Review for Half a Loaf of Kung Fu
I have long wanted to watch Half a Loaf of Kung Fu, although not because it’s any good. I actually have no idea what this film is like, or how good it is. It’s the position that it holds in Jackie Chan’s filmography that warrants my interest. I am a big fan of the sort of kung-fu comedy that Jackie Chan became synonymous with in the 1980s. But those didn’t just appear overnight. In the seventies, Jackie Chan was another in a long line of “The next Bruce Lee” wannabes, making films like New Fist of Fury and The Hand of Death. It would take some time and effort, and the success of Golden Harvest’s Drunken Master for the Hong Kong studios to realise that they had a new brand of action movie star on their hands.
But in the seventies, Jackie Chan was contracted to the Lo Wei Motion Picture Company, whose output consisted of the traditional, rival schools, avenging fallen masters, unique martial arts style genre flicks. But somehow, Lo Wei wound up making one of the earliest kung fu comedy films, a veritable parody of the very genre that was their bread and butter; this film, Half a Loaf of Kung Fu. It’s notable that Lo Wei was so disappointed in this film where Chan had been given creative control, that the film was shelved and Chan became a free agent, able to move to Golden Harvest. When Young Master became a box office smash two years later, all that Lo Wei could do was re-release Half a Loaf of Kung Fu to cash in on the new kung-fu comedy craze.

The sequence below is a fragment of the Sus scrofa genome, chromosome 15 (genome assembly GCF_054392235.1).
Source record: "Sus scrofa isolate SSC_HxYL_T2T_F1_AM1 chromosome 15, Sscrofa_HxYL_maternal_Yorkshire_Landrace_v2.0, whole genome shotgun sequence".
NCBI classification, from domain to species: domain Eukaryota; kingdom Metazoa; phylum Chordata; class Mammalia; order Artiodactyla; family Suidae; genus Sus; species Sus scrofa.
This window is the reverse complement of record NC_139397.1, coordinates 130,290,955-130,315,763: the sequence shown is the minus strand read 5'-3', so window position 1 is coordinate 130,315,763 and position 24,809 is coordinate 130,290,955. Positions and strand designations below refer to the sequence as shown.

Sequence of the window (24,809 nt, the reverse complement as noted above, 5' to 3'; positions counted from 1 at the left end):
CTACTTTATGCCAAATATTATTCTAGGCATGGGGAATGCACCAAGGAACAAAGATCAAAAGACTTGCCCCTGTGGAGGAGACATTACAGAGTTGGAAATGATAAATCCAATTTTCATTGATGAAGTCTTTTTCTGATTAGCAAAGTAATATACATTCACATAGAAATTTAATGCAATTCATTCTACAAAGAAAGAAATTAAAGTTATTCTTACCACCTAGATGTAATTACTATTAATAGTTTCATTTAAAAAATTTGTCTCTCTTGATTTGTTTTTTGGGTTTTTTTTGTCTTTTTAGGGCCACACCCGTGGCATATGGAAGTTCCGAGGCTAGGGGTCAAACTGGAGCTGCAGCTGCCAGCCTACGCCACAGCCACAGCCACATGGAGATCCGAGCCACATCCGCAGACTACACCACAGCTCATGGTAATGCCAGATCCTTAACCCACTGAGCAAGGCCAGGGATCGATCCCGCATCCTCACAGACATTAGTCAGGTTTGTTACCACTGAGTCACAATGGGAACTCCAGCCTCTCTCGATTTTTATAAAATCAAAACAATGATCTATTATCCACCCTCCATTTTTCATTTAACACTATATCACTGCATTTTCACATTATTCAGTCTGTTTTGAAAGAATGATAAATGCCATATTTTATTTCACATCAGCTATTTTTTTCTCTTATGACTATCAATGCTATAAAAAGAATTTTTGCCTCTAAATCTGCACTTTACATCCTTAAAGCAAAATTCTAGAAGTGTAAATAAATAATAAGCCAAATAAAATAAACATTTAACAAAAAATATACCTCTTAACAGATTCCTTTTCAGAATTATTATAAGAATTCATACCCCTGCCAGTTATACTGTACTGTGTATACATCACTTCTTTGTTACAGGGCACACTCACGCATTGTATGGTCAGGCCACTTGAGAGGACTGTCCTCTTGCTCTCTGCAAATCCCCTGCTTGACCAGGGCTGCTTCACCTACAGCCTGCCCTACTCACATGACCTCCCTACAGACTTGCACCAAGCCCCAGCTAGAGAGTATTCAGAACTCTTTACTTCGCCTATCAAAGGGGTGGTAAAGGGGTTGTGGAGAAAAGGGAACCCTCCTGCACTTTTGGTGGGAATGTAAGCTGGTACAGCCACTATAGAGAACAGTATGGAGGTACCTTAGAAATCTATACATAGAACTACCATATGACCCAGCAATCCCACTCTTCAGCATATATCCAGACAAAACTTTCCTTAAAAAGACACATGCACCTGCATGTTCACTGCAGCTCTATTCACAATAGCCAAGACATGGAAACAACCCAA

Jiang is a layabout, a loser, whose only kung-fu talent exists in his dreams, and even then only when he eats his spinach. He makes his way through life on sheer chutzpah and an ability to blag, which gets him into trouble more often than not. When he sees a battle between a kung fu master and a villain, a battle which neither survives, he sees a way to make some easy money, if he assumes the identity of the Whip Hero, and claim the reward for the villain. But as well as assuming the reputation, he’s also got to face all the challengers who want to take down the hero. Jiang will have to learn some actual kung-fu if he wants to survive. The only help he can find is from a couple of beggars, and he’s not too certain that they are actually helping. And now that he’s a hero, he’ll have to actually be heroic.